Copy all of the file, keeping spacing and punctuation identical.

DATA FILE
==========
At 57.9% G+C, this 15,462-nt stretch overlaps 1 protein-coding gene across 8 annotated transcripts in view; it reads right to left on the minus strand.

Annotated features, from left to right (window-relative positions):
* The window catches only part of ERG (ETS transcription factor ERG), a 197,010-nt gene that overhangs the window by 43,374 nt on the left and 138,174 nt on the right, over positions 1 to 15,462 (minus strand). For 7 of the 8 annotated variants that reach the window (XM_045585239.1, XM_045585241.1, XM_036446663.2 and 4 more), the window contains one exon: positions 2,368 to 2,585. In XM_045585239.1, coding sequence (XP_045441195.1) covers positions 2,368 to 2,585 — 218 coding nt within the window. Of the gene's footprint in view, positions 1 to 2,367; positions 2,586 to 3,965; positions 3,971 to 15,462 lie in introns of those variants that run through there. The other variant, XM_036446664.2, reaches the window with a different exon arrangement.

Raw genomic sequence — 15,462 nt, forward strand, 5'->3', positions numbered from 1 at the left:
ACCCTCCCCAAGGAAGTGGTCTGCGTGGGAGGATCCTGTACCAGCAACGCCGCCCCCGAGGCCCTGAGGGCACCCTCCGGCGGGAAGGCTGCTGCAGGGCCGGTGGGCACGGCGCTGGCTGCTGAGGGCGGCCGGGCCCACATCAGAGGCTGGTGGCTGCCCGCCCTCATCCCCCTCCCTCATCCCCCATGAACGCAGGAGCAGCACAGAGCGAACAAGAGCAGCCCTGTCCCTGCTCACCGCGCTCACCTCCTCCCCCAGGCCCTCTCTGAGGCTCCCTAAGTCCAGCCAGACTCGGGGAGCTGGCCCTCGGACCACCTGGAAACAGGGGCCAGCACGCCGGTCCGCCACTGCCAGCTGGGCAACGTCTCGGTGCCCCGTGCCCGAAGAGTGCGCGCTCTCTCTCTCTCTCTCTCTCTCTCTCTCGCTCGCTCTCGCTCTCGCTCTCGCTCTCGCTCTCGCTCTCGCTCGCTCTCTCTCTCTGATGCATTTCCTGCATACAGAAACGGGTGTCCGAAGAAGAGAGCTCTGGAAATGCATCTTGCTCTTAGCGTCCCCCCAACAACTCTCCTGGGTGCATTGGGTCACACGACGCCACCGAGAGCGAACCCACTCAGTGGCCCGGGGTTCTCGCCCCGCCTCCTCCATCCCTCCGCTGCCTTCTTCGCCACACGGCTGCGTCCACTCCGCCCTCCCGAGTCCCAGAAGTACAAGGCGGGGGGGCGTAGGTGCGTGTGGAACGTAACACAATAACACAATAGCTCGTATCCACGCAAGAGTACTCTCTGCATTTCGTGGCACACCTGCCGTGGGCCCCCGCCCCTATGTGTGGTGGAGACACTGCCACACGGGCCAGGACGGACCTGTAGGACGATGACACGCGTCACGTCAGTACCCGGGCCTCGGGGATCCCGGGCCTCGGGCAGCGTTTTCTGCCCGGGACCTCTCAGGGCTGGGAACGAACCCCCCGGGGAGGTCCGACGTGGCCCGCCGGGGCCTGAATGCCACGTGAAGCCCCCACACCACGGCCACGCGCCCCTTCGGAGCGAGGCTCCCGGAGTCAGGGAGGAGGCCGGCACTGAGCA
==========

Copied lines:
At 57.9% G+C, this 15,462-nt stretch overlaps 1 protein-coding gene across 8 annotated transcripts in view; it reads right to left on the minus strand.

Annotated features, from left to right (window-relative positions):
* The window catches only part of ERG (ETS transcription factor ERG), a 197,010-nt gene that overhangs the window by 43,374 nt on the left and 138,174 nt on the right, over positions 1 to 15,462 (minus strand). For 7 of the 8 annotated variants that reach the window (XM_045585239.1, XM_045585241.1, XM_036446663.2 and 4 more), the window contains one exon: positions 2,368 to 2,585. In XM_045585239.1, coding sequence (XP_045441195.1) covers positions 2,368 to 2,585 — 218 coding nt within the window. Of the gene's footprint in view, positions 1 to 2,367; positions 2,586 to 3,965; positions 3,971 to 15,462 lie in introns of those variants that run through there. The other variant, XM_036446664.2, reaches the window with a different exon arrangement.

Raw genomic sequence — 15,462 nt, forward strand, 5'->3', positions numbered from 1 at the left:
ACCCTCCCCAAGGAAGTGGTCTGCGTGGGAGGATCCTGTACCAGCAACGCCGCCCCCGAGGCCCTGAGGGCACCCTCCGGCGGGAAGGCTGCTGCAGGGCCGGTGGGCACGGCGCTGGCTGCTGAGGGCGGCCGGGCCCACATCAGAGGCTGGTGGCTGCCCGCCCTCATCCCCCTCCCTCATCCCCCATGAACGCAGGAGCAGCACAGAGCGAACAAGAGCAGCCCTGTCCCTGCTCACCGCGCTCACCTCCTCCCCCAGGCCCTCTCTGAGGCTCCCTAAGTCCAGCCAGACTCGGGGAGCTGGCCCTCGGACCACCTGGAAACAGGGGCCAGCACGCCGGTCCGCCACTGCCAGCTGGGCAACGTCTCGGTGCCCCGTGCCCGAAGAGTGCGCGCTCTCTCTCTCTCTCTCTCTCTCTCTCTCGCTCGCTCTCGCTCTCGCTCTCGCTCTCGCTCTCGCTCTCGCTCGCTCTCTCTCTCTGATGCATTTCCTGCATACAGAAACGGGTGTCCGAAGAAGAGAGCTCTGGAAATGCATCTTGCTCTTAGCGTCCCCCCAACAACTCTCCTGGGTGCATTGGGTCACACGACGCCACCGAGAGCGAACCCACTCAGTGGCCCGGGGTTCTCGCCCCGCCTCCTCCATCCCTCCGCTGCCTTCTTCGCCACACGGCTGCGTCCACTCCGCCCTCCCGAGTCCCAGAAGTACAAGGCGGGGGGGCGTAGGTGCGTGTGGAACGTAACACAATAACACAATAGCTCGTATCCACGCAAGAGTACTCTCTGCATTTCGTGGCACACCTGCCGTGGGCCCCCGCCCCTATGTGTGGTGGAGACACTGCCACACGGGCCAGGACGGACCTGTAGGACGATGACACGCGTCACGTCAGTACCCGGGCCTCGGGGATCCCGGGCCTCGGGCAGCGTTTTCTGCCCGGGACCTCTCAGGGCTGGGAACGAACCCCCCGGGGAGGTCCGACGTGGCCCGCCGGGGCCTGAATGCCACGTGAAGCCCCCACACCACGGCCACGCGCCCCTTCGGAGCGAGGCTCCCGGAGTCAGGGAGGAGGCCGGCACTGAGCA